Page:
David Davis The Prisoner brought the Horse to my Stables, and ask'd me if he could be put up? I took the Horse in, the 16th of this Month, and baited him; 'twas a Cart black Gelding, with but one Eye. The Same Day I bought the Horse of the Prisoner, in my own Stables, for 4 Guineas and a half; I gave him half a Guinea earnest, and was to pay him the rest in a few Days. He told me he bought this Horse and another in Wiltshire, and I said, 'twas hardly worth his while to go so far, to buy two such Horses; I brought them up with me, says he, only to help to make up my Charges. When we had agreed for the Horse, I carry'd him to Smith-field to sell again; and there Hinton found him out, and claim'd him. I know nothing of the other Horse.
Benj Taylor. The Prisoner came to my Master Davis's Stables, at the George in Hedge Lane, and asked me to put up his Horse, and give him a Quartern of Oates, a Rack full of Hay, and a Penn'orth of Beans. I went for the Corn, and when I return'd, I found my Master and the Prisoner bargaining for the Horse, - a black Gelding, blind of an Eye. I did not see the Horse in Mr. Hinton's Possession.
Mr. Hinton. The Horse I found in Davis's Possession, was the same that I lost.
John Hill . The Prisoner brought a black Gelding to my Master's, - the Rose Inn, in Smithfield, the 16th of this Month, and order'd me to put him up, and bait him. After some little Time, he order'd him into the Market, to be sold; and he rid about the Market accordingly. I heard that Mr. Hinton had lost two Horses, and had found one of them again; so I went and told him, I believed I could help him to his other Horse, and he went with me to see him, and claim'd him. Upon this, I found out the Prisoner, and took him.
Defence. I know nothing at all about these Horses.
Hinton. The Prisoner's Father and Mother are very honest People: I don't desire he should be hang'd. Guilty , Death .
13. Isabella Robinson , of Allhallows, London-Wall , was indicted (with Martha Black , not yet taken) for stealing a yellow Damask Night-Gown, value 5 s. a grey Damask ditto, value 10 s. a Velvet Manteel, value 5 s. two Cambrick Aprons, value 5 s. three Holland Shifts, value 5 s. two Holland Apron, value 2 s. a Linnen Sheet, value 1 s. three Shifts unmade, value 10 s and a Cambrick Handkerchief, value 6 d. the Goods of Martha Sutton , in the Dwelling-house of John Saville , June 3 . Guilty 39 s.
14. Sarah Acor, otherwise Acroy , of St. Martin's in the Fields , was indicted for stealing a Pair of Stays, value 12 s a Straw Hat, value 4 s. and a check'd Apron, value 12 d. the Goods of John Wood , June 13 . Guilty .
Thomas Draper. My Wife keeps a Sale-Shop , and carries on that Trade for me: The Goods were mine, and were lost out of the Shop.
Jane Draper . I have but little to say to the Girl: I did not find the Goods on her, but on the Woman that bought it of her. I took her up, but she is bail'd out by Harris the Officer, in Rose-Mary-Lane, a Thief Catcher, I think they say he is. The Girl stole it to be sure, for I lost this Gown, and six more; she own'd she stole this, and I found it upon Margaret Poland , otherwise Irish Peg.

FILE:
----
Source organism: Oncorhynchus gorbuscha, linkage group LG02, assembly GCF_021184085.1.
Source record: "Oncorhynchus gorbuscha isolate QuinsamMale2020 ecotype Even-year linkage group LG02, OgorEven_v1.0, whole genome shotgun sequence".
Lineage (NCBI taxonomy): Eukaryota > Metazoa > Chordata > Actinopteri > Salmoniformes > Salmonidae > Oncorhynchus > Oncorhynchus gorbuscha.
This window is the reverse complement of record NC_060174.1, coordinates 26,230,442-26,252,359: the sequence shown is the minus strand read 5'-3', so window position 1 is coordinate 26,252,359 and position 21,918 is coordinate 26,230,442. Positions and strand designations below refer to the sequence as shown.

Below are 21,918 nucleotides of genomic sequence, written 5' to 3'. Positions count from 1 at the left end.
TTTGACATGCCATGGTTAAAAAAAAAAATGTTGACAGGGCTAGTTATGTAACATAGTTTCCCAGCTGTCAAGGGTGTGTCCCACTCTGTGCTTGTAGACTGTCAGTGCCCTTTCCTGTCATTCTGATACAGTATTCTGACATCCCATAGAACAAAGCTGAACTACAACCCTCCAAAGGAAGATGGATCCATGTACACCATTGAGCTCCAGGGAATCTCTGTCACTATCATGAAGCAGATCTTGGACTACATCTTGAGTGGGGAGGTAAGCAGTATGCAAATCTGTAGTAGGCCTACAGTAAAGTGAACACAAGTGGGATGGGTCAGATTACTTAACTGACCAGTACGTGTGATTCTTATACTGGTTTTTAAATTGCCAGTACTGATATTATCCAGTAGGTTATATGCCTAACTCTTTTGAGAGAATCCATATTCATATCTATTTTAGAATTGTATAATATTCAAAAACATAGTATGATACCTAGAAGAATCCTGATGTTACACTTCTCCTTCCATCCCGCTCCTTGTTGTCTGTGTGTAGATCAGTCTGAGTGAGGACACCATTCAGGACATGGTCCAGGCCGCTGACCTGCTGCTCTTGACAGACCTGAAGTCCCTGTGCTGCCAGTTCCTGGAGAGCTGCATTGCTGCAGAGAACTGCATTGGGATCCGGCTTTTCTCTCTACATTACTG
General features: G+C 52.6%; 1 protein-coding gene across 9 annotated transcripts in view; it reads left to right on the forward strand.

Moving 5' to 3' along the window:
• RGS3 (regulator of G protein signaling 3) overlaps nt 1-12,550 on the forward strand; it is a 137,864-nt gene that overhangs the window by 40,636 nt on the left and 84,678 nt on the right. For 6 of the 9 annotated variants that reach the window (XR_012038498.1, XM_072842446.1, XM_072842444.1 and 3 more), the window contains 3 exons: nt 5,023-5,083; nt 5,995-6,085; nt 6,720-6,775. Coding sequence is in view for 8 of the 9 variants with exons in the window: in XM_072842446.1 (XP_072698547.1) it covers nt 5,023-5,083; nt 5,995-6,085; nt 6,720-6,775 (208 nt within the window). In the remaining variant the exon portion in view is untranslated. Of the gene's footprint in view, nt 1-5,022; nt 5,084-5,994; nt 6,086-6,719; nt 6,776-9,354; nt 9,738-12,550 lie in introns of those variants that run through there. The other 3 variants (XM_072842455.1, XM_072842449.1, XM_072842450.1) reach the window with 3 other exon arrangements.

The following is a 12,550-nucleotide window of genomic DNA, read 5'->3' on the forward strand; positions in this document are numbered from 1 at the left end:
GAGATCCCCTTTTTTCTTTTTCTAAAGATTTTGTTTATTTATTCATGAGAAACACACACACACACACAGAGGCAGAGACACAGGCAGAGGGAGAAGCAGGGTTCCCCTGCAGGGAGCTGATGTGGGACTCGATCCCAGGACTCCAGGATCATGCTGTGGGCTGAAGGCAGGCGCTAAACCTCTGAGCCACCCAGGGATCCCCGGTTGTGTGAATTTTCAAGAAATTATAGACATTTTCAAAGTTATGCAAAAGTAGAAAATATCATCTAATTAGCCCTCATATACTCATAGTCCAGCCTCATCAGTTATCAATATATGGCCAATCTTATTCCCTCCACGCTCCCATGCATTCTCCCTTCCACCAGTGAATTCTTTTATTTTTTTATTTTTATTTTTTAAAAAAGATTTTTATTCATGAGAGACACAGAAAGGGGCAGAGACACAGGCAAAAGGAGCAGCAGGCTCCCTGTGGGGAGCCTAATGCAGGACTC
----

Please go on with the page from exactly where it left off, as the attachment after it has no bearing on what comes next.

Mary Dean . I have nothing to say against the Prisoner; the Gown was found upon Irish Peg. When the Girl was before the Justice, she own'd that Peg gave her 6 s. and 6 d. for it, and told her, that she would buy of her whatever she should get. This Accessary is out upon Bail; for Mr. Warrener, (Justice Farmer's Clerk) said, the Thief-takers would never let him alone till she was bail'd. I believe the Child is an honest Child, only she was drawn in by this Jade.
Thomas Welch . I am the Child's Father-in-Law. I marry'd her Mother with three of them, and she lives with us. I help sometimes to break up Ships; sometimes I am a Lath-bender, or a Porter, and sometimes I buy my Wood at the best Hand, and cut it out into Matches. She was sent out that Day to sell two Bundles, the Day this happen'd. Her Mother is a Stay-Maker, and the Girl is as honest a Girl as ever the Sun shin'd upon.
Mrs. Dean. I never saw the Girl in my Life, till she was before the Justice; but the People that were about her, said she was an honest sober Girl. Irish Peg told us, she gave the Girl 6 s. 6 d. for it; - I would give a Guinea for it, to make my Money of it again.
Another Witness declar'd she never heard an ill Character of the Girl, all the Days of her Breath. Guilty 10 d.
John Fosset , otherwise Margaret the Wife of Charles Poland , was indicted, for that Mary Haley , having stolen a flower'd Mantua Silk Gown, value 23 s. May 29, the Goods of Thomas Draper , in his Shop, she the said Poland, the same did receive, knowing it to be stolen , May 29 .
The Record of Haley's Conviction was read.
Thomas Draper deposed as in the foregoing Trial.
Jane Draper . On the 29th of May I had six Gowns stole out of my Shop, all at once; upon which I went down Rosemary-Lane, to describe them to the Shop-keepers, and there I saw the Prisoner delivering the Gown out of her Apron to another Person, in a Hugger Mugger Manner. I charg'd the Prisoner with having got my Goods; D - mn your Eyes (said she) did you see any with me? I told her yes, and went for an Officer; when I return'd, she was gone; but I found her in Harris, the Thief-taker's House, who is her Bail. She was eating with Harris's Wife, and as soon as she saw me, she d - mn'd my Eyes, and ask'd me what I could prove against her? I told her, I had seen my Goods upon her. But what (says she) can you prove upon me now? I took hold of her, and tho' she beat me and bit me, I got her into an Alehouse; and there she said, I should not have the Gown, unless I gave her the Money; at last she sent for it, but would not deliver it, till I had paid her for it. Then she went out, and returned with Harris the Constable; now d - mn you (says she) charge him with me, or I will charge him with you. Harris asked me if I had got a Warrant? I told him no; then lay down the Goods, says he. I did so, and he bid the Prisoner take them up, which she did, and fell to tearing it, and wiping the Table with it, telling me it was her own, and d - mn her Eyes, she would do what she pleas'd with it. When she was before the Justice, she cry'd and begg'd for two or three Days Liberty, that she might find out the Thief. I gave a Week, and at the End of that Time she brought the Girl to me. I look'd at the Girl, and said, I was sorry if she was guilty, for I have Children of my own. The Girl is a poor Match-Girl, and 'tis not likely she should have such a Gown to dispose of fairly, for 6 s. 6 d. The Prisoner I have seen standing in the Street with common Thieves; and she liv'd with a noted Thief, one Fosset, and sold the Goods he stole.